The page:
Long Beach Airport’s coveted noise ordinance could see some major changes as officials seek to slow a spike in late-night curfew violations.
The airport’s decades-old ordinance — grandfathered in under a 1990 federal aviation law — sets a sound threshold, imposes a curfew between 10 p.m. and 7 a.m. for takeoffs and landings, and limits the number of commercial flights to about 50 per day.
For years, officials say the regulations were largely successful in minimizing the number of curfew violations, but recently those numbers have been climbing. In the first half of 2017, for instance, there were an average of 22 violations per month, or 133 total. That beats annual tallies from 2013, 2014, and 2015, and is one violation short of the annual total for 2016.
In a statement released this week, Mayor Robert Garcia said the city is committed to reducing the number of nightly curfew violations.
“It’s important that we protect the quality of life of the thousands of residents who are being affected by the constant violations,” he said.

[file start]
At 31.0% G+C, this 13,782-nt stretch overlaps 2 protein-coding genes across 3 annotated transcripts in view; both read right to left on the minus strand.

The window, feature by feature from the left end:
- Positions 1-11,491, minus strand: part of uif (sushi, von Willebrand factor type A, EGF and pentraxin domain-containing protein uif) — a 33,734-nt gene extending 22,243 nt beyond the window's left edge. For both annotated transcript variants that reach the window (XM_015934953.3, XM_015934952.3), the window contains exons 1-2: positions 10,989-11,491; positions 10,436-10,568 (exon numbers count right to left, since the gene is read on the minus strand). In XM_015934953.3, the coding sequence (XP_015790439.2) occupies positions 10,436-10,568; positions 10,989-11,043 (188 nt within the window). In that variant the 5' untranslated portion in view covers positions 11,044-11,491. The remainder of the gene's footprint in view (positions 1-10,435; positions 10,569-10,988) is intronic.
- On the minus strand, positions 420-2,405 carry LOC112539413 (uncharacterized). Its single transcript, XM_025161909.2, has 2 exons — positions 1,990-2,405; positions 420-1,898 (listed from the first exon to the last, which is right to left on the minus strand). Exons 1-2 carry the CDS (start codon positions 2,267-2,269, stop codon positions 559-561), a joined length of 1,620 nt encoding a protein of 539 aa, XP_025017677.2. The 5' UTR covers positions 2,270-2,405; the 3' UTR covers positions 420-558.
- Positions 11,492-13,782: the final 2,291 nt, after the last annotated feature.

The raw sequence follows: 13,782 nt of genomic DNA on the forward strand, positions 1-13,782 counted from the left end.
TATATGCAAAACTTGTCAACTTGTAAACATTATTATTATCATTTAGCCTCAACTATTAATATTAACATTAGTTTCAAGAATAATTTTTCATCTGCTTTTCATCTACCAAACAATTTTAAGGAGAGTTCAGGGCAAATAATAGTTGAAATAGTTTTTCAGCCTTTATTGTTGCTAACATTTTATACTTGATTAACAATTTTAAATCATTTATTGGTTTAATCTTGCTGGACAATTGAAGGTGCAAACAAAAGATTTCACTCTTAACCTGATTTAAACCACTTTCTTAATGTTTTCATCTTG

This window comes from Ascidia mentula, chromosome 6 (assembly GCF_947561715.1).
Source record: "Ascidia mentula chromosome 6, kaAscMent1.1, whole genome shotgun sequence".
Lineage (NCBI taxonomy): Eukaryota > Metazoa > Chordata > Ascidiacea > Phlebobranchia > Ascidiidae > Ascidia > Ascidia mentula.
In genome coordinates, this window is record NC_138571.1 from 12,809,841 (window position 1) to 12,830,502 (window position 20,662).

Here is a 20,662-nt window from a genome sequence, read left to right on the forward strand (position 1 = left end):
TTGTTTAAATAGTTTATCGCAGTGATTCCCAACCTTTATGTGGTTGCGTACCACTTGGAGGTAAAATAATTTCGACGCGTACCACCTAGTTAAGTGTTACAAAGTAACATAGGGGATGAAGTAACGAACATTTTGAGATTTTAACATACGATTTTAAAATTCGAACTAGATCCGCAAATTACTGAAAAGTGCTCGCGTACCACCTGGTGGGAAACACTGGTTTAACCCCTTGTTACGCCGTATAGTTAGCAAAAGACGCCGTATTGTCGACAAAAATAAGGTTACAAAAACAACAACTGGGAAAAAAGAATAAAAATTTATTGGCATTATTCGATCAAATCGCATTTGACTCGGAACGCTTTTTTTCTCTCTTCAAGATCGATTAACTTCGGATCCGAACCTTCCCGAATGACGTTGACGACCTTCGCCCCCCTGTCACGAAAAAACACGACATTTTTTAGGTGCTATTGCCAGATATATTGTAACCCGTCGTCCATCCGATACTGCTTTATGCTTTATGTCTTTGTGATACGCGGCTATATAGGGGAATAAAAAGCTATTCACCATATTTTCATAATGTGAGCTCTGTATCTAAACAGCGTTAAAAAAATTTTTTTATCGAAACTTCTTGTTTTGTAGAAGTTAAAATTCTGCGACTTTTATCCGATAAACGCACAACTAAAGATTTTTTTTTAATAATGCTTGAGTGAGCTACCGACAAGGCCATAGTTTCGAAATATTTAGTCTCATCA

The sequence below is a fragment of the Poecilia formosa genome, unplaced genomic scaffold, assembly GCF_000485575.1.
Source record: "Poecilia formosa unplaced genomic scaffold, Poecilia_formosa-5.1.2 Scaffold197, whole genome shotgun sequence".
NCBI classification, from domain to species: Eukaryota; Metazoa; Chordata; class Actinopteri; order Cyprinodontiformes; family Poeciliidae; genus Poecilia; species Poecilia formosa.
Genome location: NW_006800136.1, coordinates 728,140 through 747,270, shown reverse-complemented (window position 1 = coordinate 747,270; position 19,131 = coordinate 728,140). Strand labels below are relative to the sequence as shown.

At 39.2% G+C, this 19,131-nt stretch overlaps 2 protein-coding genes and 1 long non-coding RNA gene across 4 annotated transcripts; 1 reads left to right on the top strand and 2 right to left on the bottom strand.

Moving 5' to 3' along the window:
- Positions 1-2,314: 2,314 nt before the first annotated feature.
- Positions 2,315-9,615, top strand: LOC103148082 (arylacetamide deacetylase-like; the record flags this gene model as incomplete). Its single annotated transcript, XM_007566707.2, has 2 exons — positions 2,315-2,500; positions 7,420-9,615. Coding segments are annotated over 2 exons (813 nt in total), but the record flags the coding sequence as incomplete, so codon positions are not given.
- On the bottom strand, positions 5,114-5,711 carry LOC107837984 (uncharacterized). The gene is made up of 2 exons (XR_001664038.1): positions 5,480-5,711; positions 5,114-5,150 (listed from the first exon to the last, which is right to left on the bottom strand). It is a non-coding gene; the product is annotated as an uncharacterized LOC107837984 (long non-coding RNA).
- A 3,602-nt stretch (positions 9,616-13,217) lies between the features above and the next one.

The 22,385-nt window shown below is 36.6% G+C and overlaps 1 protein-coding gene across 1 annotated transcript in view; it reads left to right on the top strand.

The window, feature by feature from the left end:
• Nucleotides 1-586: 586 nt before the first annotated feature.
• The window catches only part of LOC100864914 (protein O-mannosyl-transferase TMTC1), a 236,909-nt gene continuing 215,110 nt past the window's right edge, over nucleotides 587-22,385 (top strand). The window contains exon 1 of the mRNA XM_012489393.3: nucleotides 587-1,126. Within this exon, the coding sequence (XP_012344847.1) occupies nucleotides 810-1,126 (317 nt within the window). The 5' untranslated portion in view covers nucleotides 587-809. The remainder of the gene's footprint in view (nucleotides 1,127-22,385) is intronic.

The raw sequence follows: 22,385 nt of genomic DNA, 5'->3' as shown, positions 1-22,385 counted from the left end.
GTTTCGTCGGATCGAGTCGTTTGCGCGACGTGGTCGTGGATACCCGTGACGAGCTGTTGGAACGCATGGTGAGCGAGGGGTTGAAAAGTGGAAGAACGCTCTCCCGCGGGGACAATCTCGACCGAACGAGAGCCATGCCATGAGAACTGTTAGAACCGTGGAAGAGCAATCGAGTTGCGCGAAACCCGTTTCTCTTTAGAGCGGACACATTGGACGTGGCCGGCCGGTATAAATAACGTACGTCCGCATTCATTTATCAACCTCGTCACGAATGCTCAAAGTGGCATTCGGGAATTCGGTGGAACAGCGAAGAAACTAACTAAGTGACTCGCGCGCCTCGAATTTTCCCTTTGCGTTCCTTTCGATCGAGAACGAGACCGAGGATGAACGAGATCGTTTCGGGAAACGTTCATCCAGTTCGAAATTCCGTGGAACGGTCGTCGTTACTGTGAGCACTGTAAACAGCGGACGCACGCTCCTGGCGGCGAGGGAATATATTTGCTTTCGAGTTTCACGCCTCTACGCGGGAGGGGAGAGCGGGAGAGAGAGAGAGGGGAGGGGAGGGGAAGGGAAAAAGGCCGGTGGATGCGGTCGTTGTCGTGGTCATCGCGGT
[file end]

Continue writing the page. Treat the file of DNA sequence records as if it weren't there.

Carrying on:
Though there are often legitimate reasons why airplanes veer off schedule, including their vulnerability to the whims of Mother Nature, Long Beach officials are concerned the increasing violations show a disregard for the noise impact on communities under the flight paths. And because the current fine structure is so minimal — $100 for the first incident and $300 for every one thereafter — local leaders worry the financial incentive is not there.
After preliminary talks with the Federal Aviation Administration, the city attorney’s office and outside legal counsel, airport…
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